The secularisation of Australian society is one to be watched carefully and opposed as needed. It is supported by some who wish to remove any religious education and celebration from public life, whether it is SRE in schools, prayers in parliament or non-payment of council rates by churches. Their vulnerability is their lack of understanding of Australian law in which there is not the separation of church and state as per the United States, but a different historical base and relationship that allows non-denominational Christianity to be part of our institutions including public schools. It is this matter that could do with much more investigation by both Christians and secularists.

Secularism, with its often situational ethics, has left many Australians in a spiritual void, although some secularists even deny a spiritual side to life. At one extreme, the emotional fanaticism of Dawkins fires up people to atheism, but for most Australians the search for the good life allows secular values to side in and replace traditional religious viewpoints. Why not allow same sex marriage, we all deserve a fair go?

The contribution of Christianity

The problem for Australian society is that most Australians don’t understand the Christian beliefs that underpin our society and provide the freedom and laws that bind us together as a nation. How important is it to understand the implications of a belief that every individual is unique and loved by God? Where do our views of freedom and the foundations of our laws come from? It is not a belief in the goodness of humans, you only need to read today’s paper to cast that theory aside, but it is the goodness of God and our relationship with him. In rejecting institutionalised Christianity, Australians are becoming susceptible to a society confused about values in which pluralism and relativism may well turn over to anarchy and be eventually controlled by repressive governments. Some consideration of the decline in civil society in other countries could well be a disturbing reminder of this slide.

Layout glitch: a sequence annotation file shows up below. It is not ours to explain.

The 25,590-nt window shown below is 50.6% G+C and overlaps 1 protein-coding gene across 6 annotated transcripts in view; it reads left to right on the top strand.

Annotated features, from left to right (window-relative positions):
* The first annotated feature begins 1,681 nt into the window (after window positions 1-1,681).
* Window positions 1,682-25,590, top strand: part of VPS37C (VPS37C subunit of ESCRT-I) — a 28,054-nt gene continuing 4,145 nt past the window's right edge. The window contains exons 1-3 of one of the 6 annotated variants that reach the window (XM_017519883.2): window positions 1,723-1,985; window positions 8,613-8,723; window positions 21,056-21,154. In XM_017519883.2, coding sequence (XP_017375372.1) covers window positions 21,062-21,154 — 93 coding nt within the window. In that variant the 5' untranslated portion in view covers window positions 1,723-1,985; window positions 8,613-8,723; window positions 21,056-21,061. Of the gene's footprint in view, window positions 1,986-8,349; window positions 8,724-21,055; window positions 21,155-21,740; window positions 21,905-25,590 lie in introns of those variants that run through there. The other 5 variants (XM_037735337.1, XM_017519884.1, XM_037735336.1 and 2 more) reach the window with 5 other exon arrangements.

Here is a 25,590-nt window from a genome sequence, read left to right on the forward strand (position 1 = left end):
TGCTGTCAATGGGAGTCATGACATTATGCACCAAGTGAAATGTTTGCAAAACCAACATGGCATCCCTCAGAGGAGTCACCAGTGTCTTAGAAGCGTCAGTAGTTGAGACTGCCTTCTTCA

The spiritualisation of Anzac Day is most probably a sincere yearning for the values that underpin Christianity but without the Christian belief. They want recognition of sacrifice for the common good. They want a better society where mateship allows people to communicate and relate better. They want to believe in something, not the nothing the atheists project. It is the horrendous sacrifice of that first Anzac Day that stirs their spirits and commits them to a set of values that they want for Australia. While such searching is to be commended and encouraged for the sake of a civil society, it still manages to omit a greater sacrifice where God himself sent his only son to die a painful death on a cross as a sacrifice for the sins of all. It is this God who calls believers to action to promote a better and more satisfying way than secularism can provide. He calls for a life of obedience and faithfulness, irrespective of the gains that secularism might be making into present day Australia. It is a life that might involve sacrifice as materialism and hedonism are displaced by service and the values of the Gospel are promoted. It is Christ’s sacrifice that changed the world and can change Australia – lest we forget.

John Gore